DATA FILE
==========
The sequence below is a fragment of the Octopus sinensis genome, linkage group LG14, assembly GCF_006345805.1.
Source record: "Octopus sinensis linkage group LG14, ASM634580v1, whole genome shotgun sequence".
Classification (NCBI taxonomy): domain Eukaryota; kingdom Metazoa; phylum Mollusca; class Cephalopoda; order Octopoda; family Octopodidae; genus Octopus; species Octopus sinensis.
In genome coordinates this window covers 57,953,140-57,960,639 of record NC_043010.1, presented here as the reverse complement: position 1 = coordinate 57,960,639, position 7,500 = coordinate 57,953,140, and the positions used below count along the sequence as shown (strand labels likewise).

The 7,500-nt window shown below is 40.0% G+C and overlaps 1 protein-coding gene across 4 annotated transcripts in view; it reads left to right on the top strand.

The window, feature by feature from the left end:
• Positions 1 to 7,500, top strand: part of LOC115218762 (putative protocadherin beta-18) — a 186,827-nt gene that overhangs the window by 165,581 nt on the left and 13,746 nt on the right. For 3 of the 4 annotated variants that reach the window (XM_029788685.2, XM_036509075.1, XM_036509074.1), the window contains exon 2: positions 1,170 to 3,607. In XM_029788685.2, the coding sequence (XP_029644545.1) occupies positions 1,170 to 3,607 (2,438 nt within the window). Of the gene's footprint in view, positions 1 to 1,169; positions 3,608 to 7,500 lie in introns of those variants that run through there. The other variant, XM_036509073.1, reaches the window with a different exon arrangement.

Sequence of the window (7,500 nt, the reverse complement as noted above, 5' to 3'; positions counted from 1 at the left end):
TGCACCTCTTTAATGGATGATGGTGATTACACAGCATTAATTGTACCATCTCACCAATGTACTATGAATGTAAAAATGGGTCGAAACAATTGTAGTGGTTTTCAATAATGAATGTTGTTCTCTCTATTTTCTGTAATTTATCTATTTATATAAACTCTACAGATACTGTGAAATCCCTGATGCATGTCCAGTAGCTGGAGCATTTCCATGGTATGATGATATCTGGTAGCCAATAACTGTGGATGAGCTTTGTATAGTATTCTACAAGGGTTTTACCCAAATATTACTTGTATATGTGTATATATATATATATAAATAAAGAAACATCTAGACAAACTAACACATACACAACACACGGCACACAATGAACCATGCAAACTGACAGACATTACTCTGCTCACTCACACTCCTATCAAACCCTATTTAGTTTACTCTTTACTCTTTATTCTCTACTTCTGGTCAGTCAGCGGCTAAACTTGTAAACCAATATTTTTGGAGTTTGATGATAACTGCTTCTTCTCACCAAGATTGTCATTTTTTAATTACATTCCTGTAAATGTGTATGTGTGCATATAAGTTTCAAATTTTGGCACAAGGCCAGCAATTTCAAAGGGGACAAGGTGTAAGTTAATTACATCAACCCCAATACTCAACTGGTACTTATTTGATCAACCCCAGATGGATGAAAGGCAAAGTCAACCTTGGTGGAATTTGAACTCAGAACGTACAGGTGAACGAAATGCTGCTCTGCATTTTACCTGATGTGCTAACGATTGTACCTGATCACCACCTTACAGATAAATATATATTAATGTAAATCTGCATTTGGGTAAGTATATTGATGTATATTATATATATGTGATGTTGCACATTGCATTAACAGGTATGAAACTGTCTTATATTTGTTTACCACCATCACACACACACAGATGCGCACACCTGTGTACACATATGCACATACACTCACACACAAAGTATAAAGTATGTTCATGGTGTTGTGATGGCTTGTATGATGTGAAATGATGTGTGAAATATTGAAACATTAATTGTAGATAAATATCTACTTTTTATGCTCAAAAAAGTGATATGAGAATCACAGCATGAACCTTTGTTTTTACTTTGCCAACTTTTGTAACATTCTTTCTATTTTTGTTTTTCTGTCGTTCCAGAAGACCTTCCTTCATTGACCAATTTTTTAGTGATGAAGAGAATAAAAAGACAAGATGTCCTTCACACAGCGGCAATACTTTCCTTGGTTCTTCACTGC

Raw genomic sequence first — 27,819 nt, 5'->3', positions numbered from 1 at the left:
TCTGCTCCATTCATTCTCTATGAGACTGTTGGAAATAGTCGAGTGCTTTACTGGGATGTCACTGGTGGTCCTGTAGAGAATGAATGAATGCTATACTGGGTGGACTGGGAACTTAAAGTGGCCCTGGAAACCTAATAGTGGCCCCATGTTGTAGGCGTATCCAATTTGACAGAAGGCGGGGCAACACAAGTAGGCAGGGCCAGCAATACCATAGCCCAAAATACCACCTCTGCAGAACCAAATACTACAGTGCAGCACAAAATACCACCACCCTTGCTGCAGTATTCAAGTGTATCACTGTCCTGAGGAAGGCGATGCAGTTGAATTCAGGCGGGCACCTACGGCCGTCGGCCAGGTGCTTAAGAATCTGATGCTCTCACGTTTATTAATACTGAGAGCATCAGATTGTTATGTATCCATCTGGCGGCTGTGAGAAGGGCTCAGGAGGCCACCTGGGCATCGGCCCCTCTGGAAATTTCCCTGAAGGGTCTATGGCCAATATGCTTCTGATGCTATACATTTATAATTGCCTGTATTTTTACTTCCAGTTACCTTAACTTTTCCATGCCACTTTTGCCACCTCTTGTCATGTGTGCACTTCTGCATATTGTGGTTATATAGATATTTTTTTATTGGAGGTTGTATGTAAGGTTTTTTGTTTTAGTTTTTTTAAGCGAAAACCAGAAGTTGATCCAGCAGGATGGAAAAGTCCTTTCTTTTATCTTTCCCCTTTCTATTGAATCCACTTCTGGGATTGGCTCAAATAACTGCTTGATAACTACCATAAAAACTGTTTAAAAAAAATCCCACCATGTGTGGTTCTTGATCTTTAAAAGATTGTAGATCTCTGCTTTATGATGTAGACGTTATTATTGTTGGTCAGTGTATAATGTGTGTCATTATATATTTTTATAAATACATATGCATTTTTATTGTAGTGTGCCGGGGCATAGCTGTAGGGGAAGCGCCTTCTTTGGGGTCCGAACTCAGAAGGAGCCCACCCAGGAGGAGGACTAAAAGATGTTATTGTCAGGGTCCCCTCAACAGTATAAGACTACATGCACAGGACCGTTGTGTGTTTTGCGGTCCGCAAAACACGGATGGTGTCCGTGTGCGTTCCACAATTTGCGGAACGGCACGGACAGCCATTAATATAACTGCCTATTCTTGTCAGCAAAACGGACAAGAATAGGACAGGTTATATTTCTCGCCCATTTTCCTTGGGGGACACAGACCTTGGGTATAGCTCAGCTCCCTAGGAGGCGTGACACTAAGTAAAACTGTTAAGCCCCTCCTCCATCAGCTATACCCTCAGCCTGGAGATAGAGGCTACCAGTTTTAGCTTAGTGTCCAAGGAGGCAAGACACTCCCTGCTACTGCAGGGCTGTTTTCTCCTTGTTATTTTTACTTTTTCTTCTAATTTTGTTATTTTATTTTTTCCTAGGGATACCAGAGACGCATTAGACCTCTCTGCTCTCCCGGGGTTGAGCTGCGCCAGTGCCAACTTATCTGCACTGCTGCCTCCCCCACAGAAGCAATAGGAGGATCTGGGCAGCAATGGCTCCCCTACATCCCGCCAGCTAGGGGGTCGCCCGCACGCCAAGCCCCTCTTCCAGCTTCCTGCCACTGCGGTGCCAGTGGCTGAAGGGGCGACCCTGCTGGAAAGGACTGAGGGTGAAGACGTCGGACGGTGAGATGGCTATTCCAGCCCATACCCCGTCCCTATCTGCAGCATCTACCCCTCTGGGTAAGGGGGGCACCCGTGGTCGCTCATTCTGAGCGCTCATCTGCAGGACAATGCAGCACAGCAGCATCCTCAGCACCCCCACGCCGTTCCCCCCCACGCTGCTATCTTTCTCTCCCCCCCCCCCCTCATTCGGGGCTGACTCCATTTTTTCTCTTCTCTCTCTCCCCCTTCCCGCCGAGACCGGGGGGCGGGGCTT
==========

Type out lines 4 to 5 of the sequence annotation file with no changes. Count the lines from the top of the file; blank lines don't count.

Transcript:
In genome coordinates this window covers 57,953,140-57,960,639 of record NC_043010.1, presented here as the reverse complement: position 1 = coordinate 57,960,639, position 7,500 = coordinate 57,953,140, and the positions used below count along the sequence as shown (strand labels likewise).

The 7,500-nt window shown below is 40.0% G+C and overlaps 1 protein-coding gene across 4 annotated transcripts in view; it reads left to right on the top strand.